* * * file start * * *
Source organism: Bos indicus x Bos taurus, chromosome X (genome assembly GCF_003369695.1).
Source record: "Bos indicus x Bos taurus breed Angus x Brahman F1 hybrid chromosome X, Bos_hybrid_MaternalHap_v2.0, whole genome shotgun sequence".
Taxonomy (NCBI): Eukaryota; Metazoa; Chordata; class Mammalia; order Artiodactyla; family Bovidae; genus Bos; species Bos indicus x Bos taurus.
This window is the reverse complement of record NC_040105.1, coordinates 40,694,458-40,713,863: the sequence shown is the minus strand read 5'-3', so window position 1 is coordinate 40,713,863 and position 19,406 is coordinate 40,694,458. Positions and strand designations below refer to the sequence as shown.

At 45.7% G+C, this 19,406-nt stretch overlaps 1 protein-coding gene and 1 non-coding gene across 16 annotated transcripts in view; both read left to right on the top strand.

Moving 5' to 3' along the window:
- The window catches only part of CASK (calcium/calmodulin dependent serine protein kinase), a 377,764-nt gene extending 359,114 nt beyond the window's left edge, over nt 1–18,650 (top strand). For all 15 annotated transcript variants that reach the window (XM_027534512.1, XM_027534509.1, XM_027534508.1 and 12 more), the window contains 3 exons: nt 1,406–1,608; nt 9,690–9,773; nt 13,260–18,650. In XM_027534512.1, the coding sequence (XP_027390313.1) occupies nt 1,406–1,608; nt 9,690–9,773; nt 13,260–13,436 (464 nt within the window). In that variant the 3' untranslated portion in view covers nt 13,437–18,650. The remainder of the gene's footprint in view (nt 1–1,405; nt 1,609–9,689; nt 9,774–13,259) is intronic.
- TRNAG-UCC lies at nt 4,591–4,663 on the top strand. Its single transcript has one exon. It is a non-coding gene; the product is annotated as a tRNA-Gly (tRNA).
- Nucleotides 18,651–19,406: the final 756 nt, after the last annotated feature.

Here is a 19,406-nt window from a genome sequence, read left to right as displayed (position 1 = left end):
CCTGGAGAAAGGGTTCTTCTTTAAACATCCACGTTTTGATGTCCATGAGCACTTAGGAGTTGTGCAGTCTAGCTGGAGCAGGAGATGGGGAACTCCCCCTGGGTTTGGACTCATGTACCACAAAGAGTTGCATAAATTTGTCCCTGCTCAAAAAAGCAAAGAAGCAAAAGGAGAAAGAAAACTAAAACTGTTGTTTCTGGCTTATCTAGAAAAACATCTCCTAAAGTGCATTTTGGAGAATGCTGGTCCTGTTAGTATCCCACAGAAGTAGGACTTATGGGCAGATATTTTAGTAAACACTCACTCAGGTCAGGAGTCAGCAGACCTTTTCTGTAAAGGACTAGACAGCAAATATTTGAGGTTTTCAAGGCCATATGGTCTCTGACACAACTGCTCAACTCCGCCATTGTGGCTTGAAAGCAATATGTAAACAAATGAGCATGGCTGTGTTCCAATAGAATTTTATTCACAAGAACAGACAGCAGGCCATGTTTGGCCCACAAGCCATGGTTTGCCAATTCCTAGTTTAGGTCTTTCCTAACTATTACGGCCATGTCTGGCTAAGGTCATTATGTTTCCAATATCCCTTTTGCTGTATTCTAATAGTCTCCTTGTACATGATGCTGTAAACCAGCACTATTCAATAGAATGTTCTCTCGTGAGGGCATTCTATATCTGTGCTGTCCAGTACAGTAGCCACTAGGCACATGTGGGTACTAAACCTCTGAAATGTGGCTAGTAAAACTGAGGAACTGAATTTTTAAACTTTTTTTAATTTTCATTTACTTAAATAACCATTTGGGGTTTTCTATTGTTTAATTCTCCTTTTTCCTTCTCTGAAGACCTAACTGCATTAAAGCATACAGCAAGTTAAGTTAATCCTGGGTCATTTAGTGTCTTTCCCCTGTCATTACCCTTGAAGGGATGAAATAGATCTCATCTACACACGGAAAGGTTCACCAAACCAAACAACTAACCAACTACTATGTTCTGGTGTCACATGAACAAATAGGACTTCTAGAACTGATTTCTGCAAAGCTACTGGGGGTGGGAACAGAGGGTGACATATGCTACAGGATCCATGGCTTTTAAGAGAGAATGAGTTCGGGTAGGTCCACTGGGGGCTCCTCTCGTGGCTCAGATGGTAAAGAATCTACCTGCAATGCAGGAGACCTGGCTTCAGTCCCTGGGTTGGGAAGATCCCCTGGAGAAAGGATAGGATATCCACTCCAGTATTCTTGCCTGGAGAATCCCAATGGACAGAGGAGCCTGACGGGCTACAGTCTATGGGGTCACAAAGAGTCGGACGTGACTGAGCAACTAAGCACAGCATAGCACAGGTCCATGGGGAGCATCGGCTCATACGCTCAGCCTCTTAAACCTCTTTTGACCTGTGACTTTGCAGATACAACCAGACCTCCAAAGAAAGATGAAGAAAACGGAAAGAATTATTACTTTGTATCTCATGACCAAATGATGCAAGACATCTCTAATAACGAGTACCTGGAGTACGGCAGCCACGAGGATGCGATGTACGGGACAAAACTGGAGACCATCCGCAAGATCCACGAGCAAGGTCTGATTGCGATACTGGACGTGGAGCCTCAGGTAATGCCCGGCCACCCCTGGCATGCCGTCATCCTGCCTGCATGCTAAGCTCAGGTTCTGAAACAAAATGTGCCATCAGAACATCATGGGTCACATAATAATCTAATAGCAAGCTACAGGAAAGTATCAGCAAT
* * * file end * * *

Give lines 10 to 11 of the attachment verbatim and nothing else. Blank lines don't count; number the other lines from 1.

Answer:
Here is a 19,406-nt window from a genome sequence, read left to right as displayed (position 1 = left end):
CCTGGAGAAAGGGTTCTTCTTTAAACATCCACGTTTTGATGTCCATGAGCACTTAGGAGTTGTGCAGTCTAGCTGGAGCAGGAGATGGGGAACTCCCCCTGGGTTTGGACTCATGTACCACAAAGAGTTGCATAAATTTGTCCCTGCTCAAAAAAGCAAAGAAGCAAAAGGAGAAAGAAAACTAAAACTGTTGTTTCTGGCTTATCTAGAAAAACATCTCCTAAAGTGCATTTTGGAGAATGCTGGTCCTGTTAGTATCCCACAGAAGTAGGACTTATGGGCAGATATTTTAGTAAACACTCACTCAGGTCAGGAGTCAGCAGACCTTTTCTGTAAAGGACTAGACAGCAAATATTTGAGGTTTTCAAGGCCATATGGTCTCTGACACAACTGCTCAACTCCGCCATTGTGGCTTGAAAGCAATATGTAAACAAATGAGCATGGCTGTGTTCCAATAGAATTTTATTCACAAGAACAGACAGCAGGCCATGTTTGGCCCACAAGCCATGGTTTGCCAATTCCTAGTTTAGGTCTTTCCTAACTATTACGGCCATGTCTGGCTAAGGTCATTATGTTTCCAATATCCCTTTTGCTGTATTCTAATAGTCTCCTTGTACATGATGCTGTAAACCAGCACTATTCAATAGAATGTTCTCTCGTGAGGGCATTCTATATCTGTGCTGTCCAGTACAGTAGCCACTAGGCACATGTGGGTACTAAACCTCTGAAATGTGGCTAGTAAAACTGAGGAACTGAATTTTTAAACTTTTTTTAATTTTCATTTACTTAAATAACCATTTGGGGTTTTCTATTGTTTAATTCTCCTTTTTCCTTCTCTGAAGACCTAACTGCATTAAAGCATACAGCAAGTTAAGTTAATCCTGGGTCATTTAGTGTCTTTCCCCTGTCATTACCCTTGAAGGGATGAAATAGATCTCATCTACACACGGAAAGGTTCACCAAACCAAACAACTAACCAACTACTATGTTCTGGTGTCACATGAACAAATAGGACTTCTAGAACTGATTTCTGCAAAGCTACTGGGGGTGGGAACAGAGGGTGACATATGCTACAGGATCCATGGCTTTTAAGAGAGAATGAGTTCGGGTAGGTCCACTGGGGGCTCCTCTCGTGGCTCAGATGGTAAAGAATCTACCTGCAATGCAGGAGACCTGGCTTCAGTCCCTGGGTTGGGAAGATCCCCTGGAGAAAGGATAGGATATCCACTCCAGTATTCTTGCCTGGAGAATCCCAATGGACAGAGGAGCCTGACGGGCTACAGTCTATGGGGTCACAAAGAGTCGGACGTGACTGAGCAACTAAGCACAGCATAGCACAGGTCCATGGGGAGCATCGGCTCATACGCTCAGCCTCTTAAACCTCTTTTGACCTGTGACTTTGCAGATACAACCAGACCTCCAAAGAAAGATGAAGAAAACGGAAAGAATTATTACTTTGTATCTCATGACCAAATGATGCAAGACATCTCTAATAACGAGTACCTGGAGTACGGCAGCCACGAGGATGCGATGTACGGGACAAAACTGGAGACCATCCGCAAGATCCACGAGCAAGGTCTGATTGCGATACTGGACGTGGAGCCTCAGGTAATGCCCGGCCACCCCTGGCATGCCGTCATCCTGCCTGCATGCTAAGCTCAGGTTCTGAAACAAAATGTGCCATCAGAACATCATGGGTCACATAATAATCTAATAGCAAGCTACAGGAAAGTATCAGCAAT